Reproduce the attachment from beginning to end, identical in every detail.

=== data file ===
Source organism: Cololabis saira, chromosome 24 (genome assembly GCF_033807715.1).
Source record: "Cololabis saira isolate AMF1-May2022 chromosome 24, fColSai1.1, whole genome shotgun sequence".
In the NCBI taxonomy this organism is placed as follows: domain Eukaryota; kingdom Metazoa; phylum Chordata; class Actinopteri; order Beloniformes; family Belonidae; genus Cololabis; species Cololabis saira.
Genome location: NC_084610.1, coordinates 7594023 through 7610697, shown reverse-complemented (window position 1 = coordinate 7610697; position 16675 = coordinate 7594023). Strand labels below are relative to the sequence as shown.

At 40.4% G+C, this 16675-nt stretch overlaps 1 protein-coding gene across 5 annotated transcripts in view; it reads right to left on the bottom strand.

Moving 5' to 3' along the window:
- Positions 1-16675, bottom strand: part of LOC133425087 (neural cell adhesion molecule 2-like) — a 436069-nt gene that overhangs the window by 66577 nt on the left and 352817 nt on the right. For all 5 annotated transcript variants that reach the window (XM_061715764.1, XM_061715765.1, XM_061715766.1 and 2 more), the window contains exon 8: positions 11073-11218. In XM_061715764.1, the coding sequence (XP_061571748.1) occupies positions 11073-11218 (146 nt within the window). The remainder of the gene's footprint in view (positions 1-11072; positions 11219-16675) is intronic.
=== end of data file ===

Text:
Source organism: Cololabis saira, chromosome 24 (genome assembly GCF_033807715.1).
Source record: "Cololabis saira isolate AMF1-May2022 chromosome 24, fColSai1.1, whole genome shotgun sequence".
In the NCBI taxonomy this organism is placed as follows: domain Eukaryota; kingdom Metazoa; phylum Chordata; class Actinopteri; order Beloniformes; family Belonidae; genus Cololabis; species Cololabis saira.
Genome location: NC_084610.1, coordinates 7594023 through 7610697, shown reverse-complemented (window position 1 = coordinate 7610697; position 16675 = coordinate 7594023). Strand labels below are relative to the sequence as shown.

At 40.4% G+C, this 16675-nt stretch overlaps 1 protein-coding gene across 5 annotated transcripts in view; it reads right to left on the bottom strand.

Moving 5' to 3' along the window:
- Positions 1-16675, bottom strand: part of LOC133425087 (neural cell adhesion molecule 2-like) — a 436069-nt gene that overhangs the window by 66577 nt on the left and 352817 nt on the right. For all 5 annotated transcript variants that reach the window (XM_061715764.1, XM_061715765.1, XM_061715766.1 and 2 more), the window contains exon 8: positions 11073-11218. In XM_061715764.1, the coding sequence (XP_061571748.1) occupies positions 11073-11218 (146 nt within the window). The remainder of the gene's footprint in view (positions 1-11072; positions 11219-16675) is intronic.